|      OPTION_PCP_SERVER        |         Option-length         |
   +-+-+-+-+-+-+-+-+-+-+-+-+-+-+-+-+-+-+-+-+-+-+-+-+-+-+-+-+-+-+-+-+
   |                                                               |
   :                    PCP Server Domain Name(s)                  :
   |                                                               |
   +-+-+-+-+-+-+-+-+-+-+-+-+-+-+-+-+-+-+-+-+-+-+-+-+-+-+-+-+-+-+-+-+

                  Figure 1: PCP Server Name DHCPv6 Option

   The fields of the option shown in Figure 1 are as follows:

   o  Option-code: OPTION_PCP_SERVER (TBA, see Section 9.1)
   o  Option-length: Length of the 'PCP Server Domain Name' field in
      octets.
   o  PCP Server Domain Name(s): The domain name (s) of the PCP Server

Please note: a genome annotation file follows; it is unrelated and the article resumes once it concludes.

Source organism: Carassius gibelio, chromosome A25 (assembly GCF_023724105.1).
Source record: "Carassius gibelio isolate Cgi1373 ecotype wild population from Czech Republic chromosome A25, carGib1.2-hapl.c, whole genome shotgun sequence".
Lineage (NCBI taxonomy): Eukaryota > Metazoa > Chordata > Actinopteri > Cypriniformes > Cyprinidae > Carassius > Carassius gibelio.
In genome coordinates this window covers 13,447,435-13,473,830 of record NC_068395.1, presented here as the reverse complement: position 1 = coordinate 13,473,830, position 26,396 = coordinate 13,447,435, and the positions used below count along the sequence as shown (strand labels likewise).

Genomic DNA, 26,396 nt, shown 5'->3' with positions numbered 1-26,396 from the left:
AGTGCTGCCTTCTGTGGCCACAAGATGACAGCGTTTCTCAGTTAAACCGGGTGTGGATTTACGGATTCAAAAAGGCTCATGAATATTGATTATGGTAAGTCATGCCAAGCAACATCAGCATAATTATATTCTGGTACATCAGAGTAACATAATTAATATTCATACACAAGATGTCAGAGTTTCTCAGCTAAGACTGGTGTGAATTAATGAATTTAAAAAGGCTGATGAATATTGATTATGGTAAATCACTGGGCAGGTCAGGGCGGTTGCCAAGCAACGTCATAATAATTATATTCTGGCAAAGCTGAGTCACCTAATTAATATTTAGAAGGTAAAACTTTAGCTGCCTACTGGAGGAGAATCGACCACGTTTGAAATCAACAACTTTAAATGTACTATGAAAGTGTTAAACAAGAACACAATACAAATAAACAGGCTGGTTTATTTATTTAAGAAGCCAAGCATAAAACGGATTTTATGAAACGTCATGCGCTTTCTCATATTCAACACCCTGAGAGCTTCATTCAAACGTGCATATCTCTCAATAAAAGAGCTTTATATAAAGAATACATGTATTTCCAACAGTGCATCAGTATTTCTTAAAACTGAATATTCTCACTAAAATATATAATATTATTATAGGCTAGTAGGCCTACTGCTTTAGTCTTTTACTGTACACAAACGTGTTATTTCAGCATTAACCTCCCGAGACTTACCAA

to be used by the PCP Client.  The OPTION_PCP_SERVER option can
      include multiple PCP Server Domain Names; each name is treated as
      a separate PCP Server.  The domain name is encoded as specified in
      Section 8 of [RFC3315].



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3.2.  Client Behavior

   To discover a PCP Server [I-D.ietf-pcp-base], the DHCPv6 client MUST
   include an Option Request Option (ORO) requesting the DHCPv6 PCP
   Server Name option as described in Section 22.7 of [RFC3315] (i.e.,
   include OPTION_PCP_SERVER on its OPTION_ORO).

   If the DHCPv6 client receives an OPTION_PCP_SERVER option from the
   DHCPv6 server, it extracts the name(s) conveyed in the
   OPTION_PCP_SERVER option and proceeds to validate it.  The DHCPv6
   client MUST verify the name(s) is properly encoded as detailed in
   Section 8 of [RFC3315].

   Once each name conveyed in the OPTION_PCP_SERVER option is validated,
   the DHCPv6 client MUST follow the procedure specified in Section 5.

4.  DHCPv4 PCP Option

4.1.  Format

   The PCP Server Name DHCPv4 option can be used to configure a name to
   be used by the PCP Client to contact a PCP Server.  The format of
   this option is illustrated in Figure 2.

          Code  Length   PCP Server Domain Name
         +-----+-----+-----+-----+-----+-----+-----+--